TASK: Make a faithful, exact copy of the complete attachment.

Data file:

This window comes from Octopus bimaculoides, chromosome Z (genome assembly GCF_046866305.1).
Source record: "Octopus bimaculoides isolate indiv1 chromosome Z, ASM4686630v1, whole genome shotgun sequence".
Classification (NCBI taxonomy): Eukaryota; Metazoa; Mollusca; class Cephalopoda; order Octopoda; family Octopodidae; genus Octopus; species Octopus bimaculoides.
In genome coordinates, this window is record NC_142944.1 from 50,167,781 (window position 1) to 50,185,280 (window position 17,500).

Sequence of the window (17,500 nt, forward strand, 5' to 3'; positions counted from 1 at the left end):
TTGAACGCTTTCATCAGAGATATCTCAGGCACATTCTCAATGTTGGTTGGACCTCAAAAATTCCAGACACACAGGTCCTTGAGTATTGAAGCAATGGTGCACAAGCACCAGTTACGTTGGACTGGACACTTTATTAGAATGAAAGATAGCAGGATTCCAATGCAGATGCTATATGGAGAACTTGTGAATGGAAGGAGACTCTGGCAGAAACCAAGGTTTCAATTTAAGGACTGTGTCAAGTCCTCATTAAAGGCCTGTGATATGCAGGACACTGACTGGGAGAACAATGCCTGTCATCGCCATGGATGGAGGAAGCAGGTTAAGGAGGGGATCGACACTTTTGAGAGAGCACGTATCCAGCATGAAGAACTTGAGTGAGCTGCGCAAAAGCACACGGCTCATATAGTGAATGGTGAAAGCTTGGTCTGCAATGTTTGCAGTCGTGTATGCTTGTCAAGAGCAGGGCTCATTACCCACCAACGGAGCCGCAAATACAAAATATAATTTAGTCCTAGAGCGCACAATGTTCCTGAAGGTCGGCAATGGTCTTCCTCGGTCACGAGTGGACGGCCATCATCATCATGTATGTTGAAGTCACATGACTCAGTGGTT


This window comes from Octopus bimaculoides, chromosome Z (genome assembly GCF_046866305.1).
Source record: "Octopus bimaculoides isolate indiv1 chromosome Z, ASM4686630v1, whole genome shotgun sequence".
Classification (NCBI taxonomy): Eukaryota; Metazoa; Mollusca; class Cephalopoda; order Octopoda; family Octopodidae; genus Octopus; species Octopus bimaculoides.
In genome coordinates, this window is record NC_142944.1 from 50,167,781 (window position 1) to 50,185,280 (window position 17,500).

Sequence of the window (17,500 nt, forward strand, 5' to 3'; positions counted from 1 at the left end):
TTGAACGCTTTCATCAGAGATATCTCAGGCACATTCTCAATGTTGGTTGGACCTCAAAAATTCCAGACACACAGGTCCTTGAGTATTGAAGCAATGGTGCACAAGCACCAGTTACGTTGGACTGGACACTTTATTAGAATGAAAGATAGCAGGATTCCAATGCAGATGCTATATGGAGAACTTGTGAATGGAAGGAGACTCTGGCAGAAACCAAGGTTTCAATTTAAGGACTGTGTCAAGTCCTCATTAAAGGCCTGTGATATGCAGGACACTGACTGGGAGAACAATGCCTGTCATCGCCATGGATGGAGGAAGCAGGTTAAGGAGGGGATCGACACTTTTGAGAGAGCACGTATCCAGCATGAAGAACTTGAGTGAGCTGCGCAAAAGCACACGGCTCATATAGTGAATGGTGAAAGCTTGGTCTGCAATGTTTGCAGTCGTGTATGCTTGTCAAGAGCAGGGCTCATTACCCACCAACGGAGCCGCAAATACAAAATATAATTTAGTCCTAGAGCGCACAATGTTCCTGAAGGTCGGCAATGGTCTTCCTCGGTCACGAGTGGACGGCCATCATCATCATGTATGTTGAAGTCACATGACTCAGTGGTT